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Getting More Out of Your Employee Surveys

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I recently read an article discussing the potential for engagement surveys. The author argued that engagement surveys can be a “powerful tool if used properly.” I would not argue against that, as I conduct a lot of surveys as a part of my work.

However, I would refine it a little bit and suggest that any surveys (not just engagement surveys) can be powerful tools if you use them properly.

Unfortunately, in many companies, surveys are seen as something you just slap together. You figure out what you want to assess, create an online survey and send the link to employees. And then you watch as responses trickle in. At the close of the survey, you may be less than overwhelmed with your overall number of responses. If this defines you and your experiences with company surveys, I would like to offer five steps to improve overall response rate.

  1. Take the time to communicate the purpose of the survey to employees. We read a lot about the importance of effective communication in organizations. Prior to sending employees a survey, you should tell them why you want their input or feedback, how it will relate to organizational objectives, how survey responses are going to be used and whether there is anything in it for employees (like an incentive). This way, employees know that the survey request will be coming in the near future.
  2. Collect your data anonymously. If you want honest and open feedback, employees need to know they can provide that without fear of retribution. That means don’t collect anything (e.g., names) that could link employees’ identities with information they provide.
  3. Keep it as short as possible. Most employees do not have tons of free time to spend on completing a survey. When employees see a survey request and find that completing the survey will take 30 minutes, they may be hard pressed to find 30 minutes to invest in your survey. In my own work, I’ve found that surveys that take 20 minutes or less result in the best response rate.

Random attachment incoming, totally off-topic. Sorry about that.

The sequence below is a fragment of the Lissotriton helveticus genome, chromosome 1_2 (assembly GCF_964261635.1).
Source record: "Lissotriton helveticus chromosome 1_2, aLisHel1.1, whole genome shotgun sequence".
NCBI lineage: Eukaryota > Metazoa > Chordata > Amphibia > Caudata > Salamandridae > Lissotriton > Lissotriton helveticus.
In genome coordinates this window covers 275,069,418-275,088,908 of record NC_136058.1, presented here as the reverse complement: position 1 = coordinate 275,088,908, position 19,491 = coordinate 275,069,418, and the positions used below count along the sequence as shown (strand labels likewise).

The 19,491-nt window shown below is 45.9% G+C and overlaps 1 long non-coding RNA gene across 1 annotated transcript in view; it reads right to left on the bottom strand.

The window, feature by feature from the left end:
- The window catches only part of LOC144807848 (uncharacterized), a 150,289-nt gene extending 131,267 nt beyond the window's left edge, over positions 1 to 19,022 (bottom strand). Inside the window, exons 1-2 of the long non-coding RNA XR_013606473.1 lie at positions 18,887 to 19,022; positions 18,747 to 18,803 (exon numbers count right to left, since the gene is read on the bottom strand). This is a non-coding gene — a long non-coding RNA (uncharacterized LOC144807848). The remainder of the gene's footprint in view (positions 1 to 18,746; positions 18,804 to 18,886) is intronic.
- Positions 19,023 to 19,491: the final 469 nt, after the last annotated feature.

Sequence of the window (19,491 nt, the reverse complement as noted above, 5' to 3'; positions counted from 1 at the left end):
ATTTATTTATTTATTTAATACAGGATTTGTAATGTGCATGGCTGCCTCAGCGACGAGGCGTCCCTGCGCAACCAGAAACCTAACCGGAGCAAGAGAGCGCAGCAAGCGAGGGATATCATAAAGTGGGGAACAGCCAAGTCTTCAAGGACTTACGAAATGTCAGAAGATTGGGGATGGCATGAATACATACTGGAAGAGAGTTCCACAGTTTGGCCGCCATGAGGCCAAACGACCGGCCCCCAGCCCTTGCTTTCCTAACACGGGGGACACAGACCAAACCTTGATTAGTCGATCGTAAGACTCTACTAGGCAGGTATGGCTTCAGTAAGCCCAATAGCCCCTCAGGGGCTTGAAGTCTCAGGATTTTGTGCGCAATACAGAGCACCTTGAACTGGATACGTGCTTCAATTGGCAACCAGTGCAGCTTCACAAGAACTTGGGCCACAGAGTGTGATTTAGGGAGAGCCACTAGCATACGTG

4. Consider providing an incentive for completion. You are asking for a one-time commitment, so offering a raffle or drawing at the end of the survey can be just the incentive employees need to make time to complete your relatively-short survey. Cash drawings and gift card raffles are some of the more motivating incentives you can offer.
  5. Ensure you share the results of the survey with everyone. People want to know how their input was used. One of the biggest mistakes companies make is refusing to share survey results. Even if you use the results to design future initiatives, employees don’t know that if you don’t tell them. This will likely not affect the response rate for your current survey, but it will affect response rates in the future. You don’t have to make every piece of data available, but you should be willing to share (a) highlights of the survey results and (b) actions you plan to take based on the results.

Of course, there may be other steps you can take to improve response rate for your company survey. If you’ve tried something and have found it to work very well, share your thoughts here, so that others can benefit from your past success.

Photo Credit http://www.flickr.com/photos/nicholasjon / CC BY-NC 2.0

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1 Comments

Dr. David Ballard Author Profile Page (06/14/11) said:

Here are a couple of our award winners that have used employee surveys effectively and gotten great results. Westminster Savings Credit Union in British Columbia -- http://www.phwa.org/awards/bphonors/winner/55 and Good Samaritan Hospital of Maryland -- http://www.phwa.org/awards/bphonors/winner/38

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About this Entry

This page contains a single entry by Dr. Matt Grawitch published on June 14, 2011 11:59 AM.

Does Your Wellness Program offer Financial Incentives for Participation? was the previous entry in this blog.

Reality Bites is the next entry in this blog.

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